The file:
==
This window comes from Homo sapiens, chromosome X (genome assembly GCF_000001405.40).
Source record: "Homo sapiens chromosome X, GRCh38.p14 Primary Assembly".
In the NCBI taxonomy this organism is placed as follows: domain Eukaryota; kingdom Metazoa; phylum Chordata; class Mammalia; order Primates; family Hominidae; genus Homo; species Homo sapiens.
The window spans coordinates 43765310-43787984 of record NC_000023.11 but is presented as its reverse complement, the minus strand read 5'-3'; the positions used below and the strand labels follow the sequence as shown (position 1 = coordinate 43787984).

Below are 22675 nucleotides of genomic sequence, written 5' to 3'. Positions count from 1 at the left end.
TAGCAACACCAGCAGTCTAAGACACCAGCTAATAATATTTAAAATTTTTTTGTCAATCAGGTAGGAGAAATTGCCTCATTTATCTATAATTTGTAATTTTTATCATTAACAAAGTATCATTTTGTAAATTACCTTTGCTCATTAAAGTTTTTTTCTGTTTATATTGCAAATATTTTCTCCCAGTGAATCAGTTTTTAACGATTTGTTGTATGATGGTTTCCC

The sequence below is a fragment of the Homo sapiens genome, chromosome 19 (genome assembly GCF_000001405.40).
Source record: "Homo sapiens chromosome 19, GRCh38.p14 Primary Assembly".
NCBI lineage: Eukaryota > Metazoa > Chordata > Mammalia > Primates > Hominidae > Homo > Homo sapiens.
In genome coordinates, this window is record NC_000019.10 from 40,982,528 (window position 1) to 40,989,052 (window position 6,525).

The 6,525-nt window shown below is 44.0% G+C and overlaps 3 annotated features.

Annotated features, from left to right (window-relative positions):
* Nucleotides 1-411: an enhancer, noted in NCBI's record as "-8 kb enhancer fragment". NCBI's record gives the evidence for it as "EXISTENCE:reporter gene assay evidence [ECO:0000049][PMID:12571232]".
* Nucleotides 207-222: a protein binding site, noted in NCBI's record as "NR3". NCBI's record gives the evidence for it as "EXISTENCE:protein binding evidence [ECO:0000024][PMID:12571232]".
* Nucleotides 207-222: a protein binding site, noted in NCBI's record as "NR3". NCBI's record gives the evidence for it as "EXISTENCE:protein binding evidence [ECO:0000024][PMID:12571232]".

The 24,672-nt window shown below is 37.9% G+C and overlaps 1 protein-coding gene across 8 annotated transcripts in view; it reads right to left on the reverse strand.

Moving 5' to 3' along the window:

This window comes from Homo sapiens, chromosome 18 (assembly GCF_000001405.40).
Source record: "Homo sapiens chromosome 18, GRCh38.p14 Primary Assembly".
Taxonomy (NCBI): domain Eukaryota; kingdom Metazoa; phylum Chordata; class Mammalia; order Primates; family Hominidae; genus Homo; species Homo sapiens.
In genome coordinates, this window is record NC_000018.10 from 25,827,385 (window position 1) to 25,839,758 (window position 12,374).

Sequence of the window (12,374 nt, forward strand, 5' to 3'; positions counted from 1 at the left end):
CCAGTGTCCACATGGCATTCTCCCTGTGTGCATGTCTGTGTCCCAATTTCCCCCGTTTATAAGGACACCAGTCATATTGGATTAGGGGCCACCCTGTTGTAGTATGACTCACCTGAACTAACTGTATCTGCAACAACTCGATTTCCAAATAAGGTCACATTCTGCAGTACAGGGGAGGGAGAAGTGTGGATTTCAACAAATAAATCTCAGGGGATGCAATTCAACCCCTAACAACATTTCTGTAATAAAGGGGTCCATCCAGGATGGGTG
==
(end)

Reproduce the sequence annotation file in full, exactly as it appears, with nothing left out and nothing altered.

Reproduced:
This window comes from Homo sapiens, chromosome X (genome assembly GCF_000001405.40).
Source record: "Homo sapiens chromosome X, GRCh38.p14 Primary Assembly".
In the NCBI taxonomy this organism is placed as follows: domain Eukaryota; kingdom Metazoa; phylum Chordata; class Mammalia; order Primates; family Hominidae; genus Homo; species Homo sapiens.
The window spans coordinates 43765310-43787984 of record NC_000023.11 but is presented as its reverse complement, the minus strand read 5'-3'; the positions used below and the strand labels follow the sequence as shown (position 1 = coordinate 43787984).

Below are 22675 nucleotides of genomic sequence, written 5' to 3'. Positions count from 1 at the left end.
TAGCAACACCAGCAGTCTAAGACACCAGCTAATAATATTTAAAATTTTTTTGTCAATCAGGTAGGAGAAATTGCCTCATTTATCTATAATTTGTAATTTTTATCATTAACAAAGTATCATTTTGTAAATTACCTTTGCTCATTAAAGTTTTTTTCTGTTTATATTGCAAATATTTTCTCCCAGTGAATCAGTTTTTAACGATTTGTTGTATGATGGTTTCCC

The sequence below is a fragment of the Homo sapiens genome, chromosome 19 (genome assembly GCF_000001405.40).
Source record: "Homo sapiens chromosome 19, GRCh38.p14 Primary Assembly".
NCBI lineage: Eukaryota > Metazoa > Chordata > Mammalia > Primates > Hominidae > Homo > Homo sapiens.
In genome coordinates, this window is record NC_000019.10 from 40,982,528 (window position 1) to 40,989,052 (window position 6,525).

The 6,525-nt window shown below is 44.0% G+C and overlaps 3 annotated features.

Annotated features, from left to right (window-relative positions):
* Nucleotides 1-411: an enhancer, noted in NCBI's record as "-8 kb enhancer fragment". NCBI's record gives the evidence for it as "EXISTENCE:reporter gene assay evidence [ECO:0000049][PMID:12571232]".
* Nucleotides 207-222: a protein binding site, noted in NCBI's record as "NR3". NCBI's record gives the evidence for it as "EXISTENCE:protein binding evidence [ECO:0000024][PMID:12571232]".
* Nucleotides 207-222: a protein binding site, noted in NCBI's record as "NR3". NCBI's record gives the evidence for it as "EXISTENCE:protein binding evidence [ECO:0000024][PMID:12571232]".

The 24,672-nt window shown below is 37.9% G+C and overlaps 1 protein-coding gene across 8 annotated transcripts in view; it reads right to left on the reverse strand.

Moving 5' to 3' along the window:

This window comes from Homo sapiens, chromosome 18 (assembly GCF_000001405.40).
Source record: "Homo sapiens chromosome 18, GRCh38.p14 Primary Assembly".
Taxonomy (NCBI): domain Eukaryota; kingdom Metazoa; phylum Chordata; class Mammalia; order Primates; family Hominidae; genus Homo; species Homo sapiens.
In genome coordinates, this window is record NC_000018.10 from 25,827,385 (window position 1) to 25,839,758 (window position 12,374).

Sequence of the window (12,374 nt, forward strand, 5' to 3'; positions counted from 1 at the left end):
CCAGTGTCCACATGGCATTCTCCCTGTGTGCATGTCTGTGTCCCAATTTCCCCCGTTTATAAGGACACCAGTCATATTGGATTAGGGGCCACCCTGTTGTAGTATGACTCACCTGAACTAACTGTATCTGCAACAACTCGATTTCCAAATAAGGTCACATTCTGCAGTACAGGGGAGGGAGAAGTGTGGATTTCAACAAATAAATCTCAGGGGATGCAATTCAACCCCTAACAACATTTCTGTAATAAAGGGGTCCATCCAGGATGGGTG